After squeezing my way down a packed aisle to sign up for an egg share with John Crow Farm, my friend and I look leave of the fair to free up space for all the other enthusiasts. Lucky for us, the evening held one last treat . . .
*EDIT: I just learned that the event was presented by Mindy Harris Communications, in connection with theMove. Thanks for the correction, Mindy!
For years I’ve been telling my mother, “It doesn’t matter when you come to visit, there’s always something going on in Boston. There’s always something to see or do* and, in the summer, a festival every weekend.”
Still, it was mighty convenient that the 2013 Harvard Square Chocolate Festival coincided with my mother’s birthday visit. We arrived late on the plaza in front of Crema Café and neighboring shops, so we scored only tiny slices of chocolate cake baked by Legal Seafoods from the actual festival part of the event.
From there we explored a hat shop and headphone shop, paid an adoring visit to Bob Slate Stationer, where my partner, mother and I had to battle strong urges to over-purchase. (Pens + notebooks + office goods = squee!!) Finally, we joined up with good friends for a chocolate lover’s afternoon tea at Upstairs on the Square. Although we didn’t eat as much as we could have, we did end the day with so. much. chocolate.
(*Boston’s enormous collection of summer and winter markets explode the possibilities of what a person could get up to any day of the week, all year long.)
For at least a year, my bike commute route has taken me past a speckled white contraption located outside a brick building in the Cambridgeport neighborhood of Cambridge.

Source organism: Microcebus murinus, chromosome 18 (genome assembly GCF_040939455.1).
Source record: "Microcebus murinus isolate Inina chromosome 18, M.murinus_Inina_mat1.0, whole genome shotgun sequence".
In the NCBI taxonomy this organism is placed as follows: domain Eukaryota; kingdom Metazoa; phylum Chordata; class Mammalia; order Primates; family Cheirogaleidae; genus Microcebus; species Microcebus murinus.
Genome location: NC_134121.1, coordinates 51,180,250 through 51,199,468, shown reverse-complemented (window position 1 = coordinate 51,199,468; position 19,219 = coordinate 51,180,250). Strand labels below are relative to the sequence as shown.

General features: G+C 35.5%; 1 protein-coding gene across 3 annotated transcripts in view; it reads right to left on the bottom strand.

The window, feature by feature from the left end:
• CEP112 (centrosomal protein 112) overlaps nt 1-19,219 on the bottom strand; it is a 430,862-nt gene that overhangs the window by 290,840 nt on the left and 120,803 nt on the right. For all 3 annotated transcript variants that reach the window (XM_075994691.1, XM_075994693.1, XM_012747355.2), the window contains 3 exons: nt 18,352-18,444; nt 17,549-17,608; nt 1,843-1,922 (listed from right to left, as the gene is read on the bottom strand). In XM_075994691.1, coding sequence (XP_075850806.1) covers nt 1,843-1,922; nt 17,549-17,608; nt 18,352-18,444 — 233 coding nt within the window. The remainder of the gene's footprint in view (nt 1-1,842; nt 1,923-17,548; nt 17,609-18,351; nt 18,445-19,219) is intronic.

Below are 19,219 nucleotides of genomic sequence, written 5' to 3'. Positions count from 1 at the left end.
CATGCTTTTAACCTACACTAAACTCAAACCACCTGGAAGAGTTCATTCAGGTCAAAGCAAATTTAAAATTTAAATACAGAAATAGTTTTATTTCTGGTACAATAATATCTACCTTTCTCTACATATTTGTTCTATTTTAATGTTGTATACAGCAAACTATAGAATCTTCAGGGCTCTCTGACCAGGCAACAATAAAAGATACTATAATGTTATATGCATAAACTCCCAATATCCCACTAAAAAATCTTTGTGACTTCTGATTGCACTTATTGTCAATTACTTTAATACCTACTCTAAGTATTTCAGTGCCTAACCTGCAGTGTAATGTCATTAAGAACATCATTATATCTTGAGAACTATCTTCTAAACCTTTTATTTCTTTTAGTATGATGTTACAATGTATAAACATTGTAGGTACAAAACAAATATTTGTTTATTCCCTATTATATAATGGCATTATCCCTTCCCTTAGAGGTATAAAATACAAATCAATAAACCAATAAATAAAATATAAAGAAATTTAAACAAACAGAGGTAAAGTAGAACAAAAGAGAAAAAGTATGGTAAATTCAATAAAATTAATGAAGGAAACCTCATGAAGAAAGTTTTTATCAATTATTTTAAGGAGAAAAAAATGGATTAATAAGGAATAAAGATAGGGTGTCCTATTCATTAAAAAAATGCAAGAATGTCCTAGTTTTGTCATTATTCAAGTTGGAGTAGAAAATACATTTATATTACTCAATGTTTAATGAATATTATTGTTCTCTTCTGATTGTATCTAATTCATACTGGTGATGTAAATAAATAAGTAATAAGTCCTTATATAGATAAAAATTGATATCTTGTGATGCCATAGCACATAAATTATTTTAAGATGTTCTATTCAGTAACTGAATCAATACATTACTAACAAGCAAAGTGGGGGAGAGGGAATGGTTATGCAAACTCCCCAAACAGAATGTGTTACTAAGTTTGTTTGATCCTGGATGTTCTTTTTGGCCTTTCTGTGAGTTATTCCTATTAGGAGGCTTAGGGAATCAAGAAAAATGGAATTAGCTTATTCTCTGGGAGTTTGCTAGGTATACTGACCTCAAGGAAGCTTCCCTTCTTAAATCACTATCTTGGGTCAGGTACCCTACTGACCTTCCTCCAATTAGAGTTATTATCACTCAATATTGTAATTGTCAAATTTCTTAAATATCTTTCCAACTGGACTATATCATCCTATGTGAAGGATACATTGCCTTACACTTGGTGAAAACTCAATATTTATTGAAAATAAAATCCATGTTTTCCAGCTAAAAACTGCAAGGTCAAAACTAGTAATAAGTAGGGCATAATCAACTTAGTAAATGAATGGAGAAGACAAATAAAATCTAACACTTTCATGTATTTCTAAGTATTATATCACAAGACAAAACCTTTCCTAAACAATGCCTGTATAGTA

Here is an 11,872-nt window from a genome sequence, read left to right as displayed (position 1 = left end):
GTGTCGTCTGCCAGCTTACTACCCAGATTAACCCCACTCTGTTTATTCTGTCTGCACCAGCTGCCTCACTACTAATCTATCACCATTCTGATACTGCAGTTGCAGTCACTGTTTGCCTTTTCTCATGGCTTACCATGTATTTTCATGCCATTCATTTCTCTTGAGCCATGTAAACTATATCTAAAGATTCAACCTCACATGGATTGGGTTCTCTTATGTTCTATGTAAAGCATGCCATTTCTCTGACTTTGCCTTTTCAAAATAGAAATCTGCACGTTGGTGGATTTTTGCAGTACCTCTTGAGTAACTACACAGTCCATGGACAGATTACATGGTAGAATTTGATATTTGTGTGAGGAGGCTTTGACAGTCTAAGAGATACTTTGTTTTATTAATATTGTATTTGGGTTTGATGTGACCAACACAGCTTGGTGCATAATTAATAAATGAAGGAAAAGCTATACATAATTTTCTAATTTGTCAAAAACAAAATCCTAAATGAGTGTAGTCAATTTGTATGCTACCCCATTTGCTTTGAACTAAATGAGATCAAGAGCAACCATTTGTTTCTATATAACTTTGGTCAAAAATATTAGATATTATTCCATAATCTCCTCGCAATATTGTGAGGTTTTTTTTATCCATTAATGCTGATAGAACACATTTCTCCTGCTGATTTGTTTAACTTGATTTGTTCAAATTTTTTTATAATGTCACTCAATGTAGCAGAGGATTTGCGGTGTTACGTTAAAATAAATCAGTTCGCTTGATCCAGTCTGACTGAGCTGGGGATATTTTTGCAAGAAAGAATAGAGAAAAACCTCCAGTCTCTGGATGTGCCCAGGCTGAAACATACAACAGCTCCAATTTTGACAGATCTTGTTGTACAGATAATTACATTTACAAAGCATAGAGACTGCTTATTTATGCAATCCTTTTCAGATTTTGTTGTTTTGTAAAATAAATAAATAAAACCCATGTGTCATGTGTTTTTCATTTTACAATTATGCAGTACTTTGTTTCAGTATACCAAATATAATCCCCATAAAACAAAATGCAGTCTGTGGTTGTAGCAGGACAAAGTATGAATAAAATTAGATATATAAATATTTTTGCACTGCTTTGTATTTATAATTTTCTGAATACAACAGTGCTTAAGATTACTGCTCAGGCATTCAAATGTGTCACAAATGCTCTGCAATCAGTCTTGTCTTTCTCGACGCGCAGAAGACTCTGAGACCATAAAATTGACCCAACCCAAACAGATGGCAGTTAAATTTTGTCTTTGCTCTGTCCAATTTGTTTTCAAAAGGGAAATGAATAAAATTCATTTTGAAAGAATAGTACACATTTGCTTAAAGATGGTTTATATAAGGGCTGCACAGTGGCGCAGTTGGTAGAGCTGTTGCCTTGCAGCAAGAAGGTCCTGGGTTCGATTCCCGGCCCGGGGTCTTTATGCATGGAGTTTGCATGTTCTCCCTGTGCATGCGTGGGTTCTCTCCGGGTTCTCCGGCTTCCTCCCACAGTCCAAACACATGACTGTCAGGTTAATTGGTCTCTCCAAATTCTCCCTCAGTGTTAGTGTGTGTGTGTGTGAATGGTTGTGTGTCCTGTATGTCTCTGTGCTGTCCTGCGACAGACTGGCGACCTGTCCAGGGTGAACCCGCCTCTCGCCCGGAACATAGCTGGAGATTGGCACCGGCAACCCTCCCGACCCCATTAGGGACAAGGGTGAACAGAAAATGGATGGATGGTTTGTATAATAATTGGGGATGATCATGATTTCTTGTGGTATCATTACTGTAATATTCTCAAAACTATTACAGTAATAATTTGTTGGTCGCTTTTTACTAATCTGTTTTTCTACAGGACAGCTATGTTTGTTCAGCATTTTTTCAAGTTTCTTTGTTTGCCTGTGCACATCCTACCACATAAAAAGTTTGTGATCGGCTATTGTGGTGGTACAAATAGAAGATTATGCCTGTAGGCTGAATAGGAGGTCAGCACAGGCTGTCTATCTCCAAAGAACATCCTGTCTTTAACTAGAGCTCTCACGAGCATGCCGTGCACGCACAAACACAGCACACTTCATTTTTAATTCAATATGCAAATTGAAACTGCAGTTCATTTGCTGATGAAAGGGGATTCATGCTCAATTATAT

At first I thought it might be a type of sculpture (right down the road is a stone sculpture that reminds me of a dragon’s hindquarters.) Then I decided, since it’s vaguely bike-shaped, it must be a hood intended to protect bikes from weather. But that seemed impractical: what institution, business, or city-living individual would go through the trouble of purchasing and mounting such a bulky apparatus for the benefit of just one or two bikes?
So I decided, despite my hunches, that I really had no clue what it was. Today, I was getting my hair trimmed in that same neighborhood and grabbed at the opportunity to satisfy my curiosity.
That’s right, folks: a bike lid.
At thirteen, I started my first paid job as a page at my local library. Among many boring and not-so-boring tasks: shelving books and folding letters and flyers for mailing. I remember marveling at how my fingerprints were possibly on every single thing in that children’s room.
At twenty-one, I started my first job out of college as an administrative assistant at a dotcom boom era start-up. I stuffed many thousand envelopes and collated collateral. I felt amazed by how, for pay, I touched things and converted them into other, supposedly more valuable things.
Today I rolled a ball from a skein, the yarn sliding through my fingers, silken yet firm. Touching every part of a thing. The work I’m doing is not for pay, but for learning, for creativity as I excitedly anticipate my first class at Gather Here, a soulful neighborhood knit/crochet/sew/craft shop in Cambridge.
This time we were prepared.
Because you can’t just walk into such an exciting winter market and expect to leave with your wallet intact. It’s important to have a plan of attack (and a budget.)
And it’s important to being open to seeing people you know (and like) ’cause at the Cambridge Market the mood is sunny, and the sun is streaming through the tall windows of the Cambridge Community Center gymnasium. There is no ducking behind a tall stack of Oreos!